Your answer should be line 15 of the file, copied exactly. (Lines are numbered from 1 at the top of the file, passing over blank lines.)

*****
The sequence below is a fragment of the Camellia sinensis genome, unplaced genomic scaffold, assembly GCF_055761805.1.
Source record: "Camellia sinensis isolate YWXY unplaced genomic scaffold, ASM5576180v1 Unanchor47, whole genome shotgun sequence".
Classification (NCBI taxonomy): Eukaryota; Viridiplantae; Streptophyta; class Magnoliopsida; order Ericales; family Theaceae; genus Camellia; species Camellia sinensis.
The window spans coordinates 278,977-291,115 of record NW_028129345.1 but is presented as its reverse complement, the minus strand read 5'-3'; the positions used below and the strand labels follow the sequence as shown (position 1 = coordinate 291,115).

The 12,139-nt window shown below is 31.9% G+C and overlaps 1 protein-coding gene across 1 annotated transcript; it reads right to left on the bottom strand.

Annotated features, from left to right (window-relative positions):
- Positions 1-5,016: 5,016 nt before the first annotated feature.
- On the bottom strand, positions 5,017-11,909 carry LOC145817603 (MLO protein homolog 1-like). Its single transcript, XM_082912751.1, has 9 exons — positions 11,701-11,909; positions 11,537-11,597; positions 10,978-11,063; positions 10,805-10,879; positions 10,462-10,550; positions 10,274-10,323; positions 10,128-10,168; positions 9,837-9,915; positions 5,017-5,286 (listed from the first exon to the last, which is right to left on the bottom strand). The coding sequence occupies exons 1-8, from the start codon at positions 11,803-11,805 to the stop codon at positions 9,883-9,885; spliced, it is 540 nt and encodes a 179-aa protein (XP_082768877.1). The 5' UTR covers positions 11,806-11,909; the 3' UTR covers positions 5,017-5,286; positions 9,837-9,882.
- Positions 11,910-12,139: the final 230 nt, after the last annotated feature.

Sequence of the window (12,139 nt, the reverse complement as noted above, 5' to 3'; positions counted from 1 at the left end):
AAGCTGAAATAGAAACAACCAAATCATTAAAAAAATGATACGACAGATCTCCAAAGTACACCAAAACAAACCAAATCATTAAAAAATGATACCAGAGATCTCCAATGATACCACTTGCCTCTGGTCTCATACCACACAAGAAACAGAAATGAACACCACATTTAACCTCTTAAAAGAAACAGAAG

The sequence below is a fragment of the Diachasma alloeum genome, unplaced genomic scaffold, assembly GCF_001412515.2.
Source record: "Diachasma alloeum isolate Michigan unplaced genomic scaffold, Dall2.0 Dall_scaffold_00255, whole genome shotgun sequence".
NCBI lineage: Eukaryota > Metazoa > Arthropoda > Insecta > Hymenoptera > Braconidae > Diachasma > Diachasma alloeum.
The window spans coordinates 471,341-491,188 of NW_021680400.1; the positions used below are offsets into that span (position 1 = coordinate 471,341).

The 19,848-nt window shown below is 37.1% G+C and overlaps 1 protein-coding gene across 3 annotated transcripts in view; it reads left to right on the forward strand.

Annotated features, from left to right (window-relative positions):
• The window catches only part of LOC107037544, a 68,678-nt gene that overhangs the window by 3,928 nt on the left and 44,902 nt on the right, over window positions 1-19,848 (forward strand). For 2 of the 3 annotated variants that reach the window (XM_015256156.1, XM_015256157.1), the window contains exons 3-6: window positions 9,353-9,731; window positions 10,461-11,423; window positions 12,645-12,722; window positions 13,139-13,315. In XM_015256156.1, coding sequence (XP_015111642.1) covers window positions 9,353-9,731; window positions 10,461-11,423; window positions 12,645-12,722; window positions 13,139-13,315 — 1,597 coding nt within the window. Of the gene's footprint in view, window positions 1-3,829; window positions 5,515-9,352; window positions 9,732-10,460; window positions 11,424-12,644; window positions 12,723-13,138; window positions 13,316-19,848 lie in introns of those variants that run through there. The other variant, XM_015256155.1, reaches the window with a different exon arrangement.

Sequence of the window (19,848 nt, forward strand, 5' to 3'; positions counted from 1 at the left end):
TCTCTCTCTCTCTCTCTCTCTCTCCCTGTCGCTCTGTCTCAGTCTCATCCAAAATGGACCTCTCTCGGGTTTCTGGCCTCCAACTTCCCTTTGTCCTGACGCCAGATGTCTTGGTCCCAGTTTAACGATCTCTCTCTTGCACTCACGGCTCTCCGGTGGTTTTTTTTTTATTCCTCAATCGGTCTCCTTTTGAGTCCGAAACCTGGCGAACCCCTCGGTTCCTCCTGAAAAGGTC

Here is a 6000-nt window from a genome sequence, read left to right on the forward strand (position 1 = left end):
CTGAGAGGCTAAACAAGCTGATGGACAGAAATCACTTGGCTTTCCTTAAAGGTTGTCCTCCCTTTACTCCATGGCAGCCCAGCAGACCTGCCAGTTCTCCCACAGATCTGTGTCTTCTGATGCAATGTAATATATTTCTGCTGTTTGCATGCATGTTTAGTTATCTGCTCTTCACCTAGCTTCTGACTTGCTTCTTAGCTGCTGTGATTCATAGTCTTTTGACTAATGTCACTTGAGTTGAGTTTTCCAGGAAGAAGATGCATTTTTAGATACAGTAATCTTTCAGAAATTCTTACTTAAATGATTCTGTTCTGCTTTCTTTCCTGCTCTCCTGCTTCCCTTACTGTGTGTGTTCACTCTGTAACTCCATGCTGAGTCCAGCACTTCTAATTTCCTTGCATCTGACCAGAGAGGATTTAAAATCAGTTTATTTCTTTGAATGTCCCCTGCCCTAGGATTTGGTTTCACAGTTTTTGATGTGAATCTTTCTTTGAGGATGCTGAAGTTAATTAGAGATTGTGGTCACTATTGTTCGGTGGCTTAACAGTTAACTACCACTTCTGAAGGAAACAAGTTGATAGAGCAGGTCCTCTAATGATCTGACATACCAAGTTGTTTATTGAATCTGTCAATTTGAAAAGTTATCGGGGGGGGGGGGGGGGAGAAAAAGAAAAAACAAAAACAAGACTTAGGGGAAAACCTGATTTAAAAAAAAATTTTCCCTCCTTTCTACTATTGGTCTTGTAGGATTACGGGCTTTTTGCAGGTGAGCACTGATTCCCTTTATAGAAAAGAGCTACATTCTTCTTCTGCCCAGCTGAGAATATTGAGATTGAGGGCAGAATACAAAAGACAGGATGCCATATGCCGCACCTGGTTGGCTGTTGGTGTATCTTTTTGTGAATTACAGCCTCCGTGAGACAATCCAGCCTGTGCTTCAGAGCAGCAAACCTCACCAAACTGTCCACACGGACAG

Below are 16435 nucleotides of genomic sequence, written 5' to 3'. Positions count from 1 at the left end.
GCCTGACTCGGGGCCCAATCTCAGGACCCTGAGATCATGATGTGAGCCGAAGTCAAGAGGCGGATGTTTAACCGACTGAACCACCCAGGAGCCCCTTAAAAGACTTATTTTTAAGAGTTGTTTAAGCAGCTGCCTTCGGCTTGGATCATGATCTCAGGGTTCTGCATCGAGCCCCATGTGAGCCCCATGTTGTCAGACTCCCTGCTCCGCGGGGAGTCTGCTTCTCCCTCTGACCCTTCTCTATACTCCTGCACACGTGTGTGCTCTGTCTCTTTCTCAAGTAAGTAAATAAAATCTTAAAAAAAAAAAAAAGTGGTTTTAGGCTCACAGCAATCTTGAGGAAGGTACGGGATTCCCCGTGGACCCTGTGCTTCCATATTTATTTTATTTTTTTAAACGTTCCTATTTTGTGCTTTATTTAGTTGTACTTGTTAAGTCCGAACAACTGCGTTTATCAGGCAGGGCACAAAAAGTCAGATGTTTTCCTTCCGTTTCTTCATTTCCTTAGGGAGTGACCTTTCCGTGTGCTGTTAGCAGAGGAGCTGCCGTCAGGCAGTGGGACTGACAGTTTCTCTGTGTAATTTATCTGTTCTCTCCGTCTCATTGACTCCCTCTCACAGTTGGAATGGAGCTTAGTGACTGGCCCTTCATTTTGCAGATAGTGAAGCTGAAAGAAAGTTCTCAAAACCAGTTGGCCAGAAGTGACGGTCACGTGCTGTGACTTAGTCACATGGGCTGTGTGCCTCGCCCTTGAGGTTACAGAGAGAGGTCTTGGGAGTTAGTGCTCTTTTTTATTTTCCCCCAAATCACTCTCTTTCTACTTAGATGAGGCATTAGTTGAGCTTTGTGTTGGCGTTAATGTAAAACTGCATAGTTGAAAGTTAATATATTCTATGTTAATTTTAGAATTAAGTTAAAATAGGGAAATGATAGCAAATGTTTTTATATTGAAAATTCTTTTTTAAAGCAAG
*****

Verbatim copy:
The window spans coordinates 471,341-491,188 of NW_021680400.1; the positions used below are offsets into that span (position 1 = coordinate 471,341).